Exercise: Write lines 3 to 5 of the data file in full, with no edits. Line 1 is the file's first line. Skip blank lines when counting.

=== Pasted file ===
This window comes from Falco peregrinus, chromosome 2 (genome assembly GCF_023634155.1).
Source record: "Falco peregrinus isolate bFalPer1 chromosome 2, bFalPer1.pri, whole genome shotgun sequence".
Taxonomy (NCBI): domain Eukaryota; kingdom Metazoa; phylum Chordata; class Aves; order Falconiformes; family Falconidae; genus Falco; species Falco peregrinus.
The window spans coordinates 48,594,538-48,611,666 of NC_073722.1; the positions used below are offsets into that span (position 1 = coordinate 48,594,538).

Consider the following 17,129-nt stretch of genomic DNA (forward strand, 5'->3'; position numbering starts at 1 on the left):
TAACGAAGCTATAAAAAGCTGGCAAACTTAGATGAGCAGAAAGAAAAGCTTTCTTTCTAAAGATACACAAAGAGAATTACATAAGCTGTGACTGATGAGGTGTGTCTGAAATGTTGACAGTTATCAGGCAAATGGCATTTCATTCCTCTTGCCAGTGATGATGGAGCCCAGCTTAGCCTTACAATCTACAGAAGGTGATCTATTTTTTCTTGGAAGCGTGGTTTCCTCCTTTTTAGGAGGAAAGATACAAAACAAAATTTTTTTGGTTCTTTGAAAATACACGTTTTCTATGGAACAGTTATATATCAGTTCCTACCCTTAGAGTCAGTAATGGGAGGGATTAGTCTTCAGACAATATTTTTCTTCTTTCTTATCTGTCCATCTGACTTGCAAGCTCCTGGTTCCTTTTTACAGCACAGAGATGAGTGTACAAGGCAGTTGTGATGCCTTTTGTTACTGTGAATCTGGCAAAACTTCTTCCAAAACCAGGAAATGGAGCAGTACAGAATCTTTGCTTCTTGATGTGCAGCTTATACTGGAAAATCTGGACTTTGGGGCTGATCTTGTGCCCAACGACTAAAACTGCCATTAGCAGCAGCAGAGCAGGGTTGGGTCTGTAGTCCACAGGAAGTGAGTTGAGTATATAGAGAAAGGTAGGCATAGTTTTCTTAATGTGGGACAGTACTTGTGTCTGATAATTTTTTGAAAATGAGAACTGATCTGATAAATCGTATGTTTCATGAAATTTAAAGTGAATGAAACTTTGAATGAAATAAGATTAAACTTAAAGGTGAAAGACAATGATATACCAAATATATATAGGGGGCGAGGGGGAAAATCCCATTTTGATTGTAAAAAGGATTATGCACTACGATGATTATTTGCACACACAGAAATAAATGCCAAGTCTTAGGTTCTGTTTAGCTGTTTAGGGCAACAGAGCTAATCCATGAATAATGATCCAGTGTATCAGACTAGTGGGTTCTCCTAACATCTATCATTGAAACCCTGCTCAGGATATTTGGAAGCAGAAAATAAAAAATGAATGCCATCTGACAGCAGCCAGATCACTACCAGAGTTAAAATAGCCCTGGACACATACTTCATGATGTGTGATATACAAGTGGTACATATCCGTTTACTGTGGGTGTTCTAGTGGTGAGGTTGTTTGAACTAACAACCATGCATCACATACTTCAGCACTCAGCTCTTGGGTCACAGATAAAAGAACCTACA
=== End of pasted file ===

Taxonomy (NCBI): domain Eukaryota; kingdom Metazoa; phylum Chordata; class Aves; order Falconiformes; family Falconidae; genus Falco; species Falco peregrinus.
The window spans coordinates 48,594,538-48,611,666 of NC_073722.1; the positions used below are offsets into that span (position 1 = coordinate 48,594,538).

Consider the following 17,129-nt stretch of genomic DNA (forward strand, 5'->3'; position numbering starts at 1 on the left):